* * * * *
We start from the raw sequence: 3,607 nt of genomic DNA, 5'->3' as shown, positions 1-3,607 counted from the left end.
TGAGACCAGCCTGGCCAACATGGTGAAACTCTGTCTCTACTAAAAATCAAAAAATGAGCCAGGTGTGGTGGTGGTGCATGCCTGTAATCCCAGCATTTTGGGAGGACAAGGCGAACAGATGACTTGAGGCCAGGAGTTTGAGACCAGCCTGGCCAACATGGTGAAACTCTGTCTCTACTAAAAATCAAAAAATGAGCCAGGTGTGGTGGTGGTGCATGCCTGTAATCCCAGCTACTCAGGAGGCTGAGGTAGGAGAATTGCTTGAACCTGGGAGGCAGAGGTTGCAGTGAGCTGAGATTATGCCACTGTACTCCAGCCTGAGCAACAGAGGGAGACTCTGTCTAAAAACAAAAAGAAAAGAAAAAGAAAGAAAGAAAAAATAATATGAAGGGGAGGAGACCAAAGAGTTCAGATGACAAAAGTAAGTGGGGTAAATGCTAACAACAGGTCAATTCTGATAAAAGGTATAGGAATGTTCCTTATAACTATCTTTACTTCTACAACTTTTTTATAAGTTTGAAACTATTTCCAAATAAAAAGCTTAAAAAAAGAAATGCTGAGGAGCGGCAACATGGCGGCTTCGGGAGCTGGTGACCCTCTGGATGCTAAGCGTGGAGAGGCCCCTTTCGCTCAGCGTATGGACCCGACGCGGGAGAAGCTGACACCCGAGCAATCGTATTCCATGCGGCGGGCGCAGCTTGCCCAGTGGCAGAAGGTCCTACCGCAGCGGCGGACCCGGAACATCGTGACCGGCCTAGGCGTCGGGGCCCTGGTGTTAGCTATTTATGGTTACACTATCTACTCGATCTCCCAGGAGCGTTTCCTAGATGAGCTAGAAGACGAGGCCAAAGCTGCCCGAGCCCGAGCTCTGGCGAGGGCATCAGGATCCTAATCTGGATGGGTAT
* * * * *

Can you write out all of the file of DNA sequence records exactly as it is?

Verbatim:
We start from the raw sequence: 3,607 nt of genomic DNA, 5'->3' as shown, positions 1-3,607 counted from the left end.
TGAGACCAGCCTGGCCAACATGGTGAAACTCTGTCTCTACTAAAAATCAAAAAATGAGCCAGGTGTGGTGGTGGTGCATGCCTGTAATCCCAGCATTTTGGGAGGACAAGGCGAACAGATGACTTGAGGCCAGGAGTTTGAGACCAGCCTGGCCAACATGGTGAAACTCTGTCTCTACTAAAAATCAAAAAATGAGCCAGGTGTGGTGGTGGTGCATGCCTGTAATCCCAGCTACTCAGGAGGCTGAGGTAGGAGAATTGCTTGAACCTGGGAGGCAGAGGTTGCAGTGAGCTGAGATTATGCCACTGTACTCCAGCCTGAGCAACAGAGGGAGACTCTGTCTAAAAACAAAAAGAAAAGAAAAAGAAAGAAAGAAAAAATAATATGAAGGGGAGGAGACCAAAGAGTTCAGATGACAAAAGTAAGTGGGGTAAATGCTAACAACAGGTCAATTCTGATAAAAGGTATAGGAATGTTCCTTATAACTATCTTTACTTCTACAACTTTTTTATAAGTTTGAAACTATTTCCAAATAAAAAGCTTAAAAAAAGAAATGCTGAGGAGCGGCAACATGGCGGCTTCGGGAGCTGGTGACCCTCTGGATGCTAAGCGTGGAGAGGCCCCTTTCGCTCAGCGTATGGACCCGACGCGGGAGAAGCTGACACCCGAGCAATCGTATTCCATGCGGCGGGCGCAGCTTGCCCAGTGGCAGAAGGTCCTACCGCAGCGGCGGACCCGGAACATCGTGACCGGCCTAGGCGTCGGGGCCCTGGTGTTAGCTATTTATGGTTACACTATCTACTCGATCTCCCAGGAGCGTTTCCTAGATGAGCTAGAAGACGAGGCCAAAGCTGCCCGAGCCCGAGCTCTGGCGAGGGCATCAGGATCCTAATCTGGATGGGTAT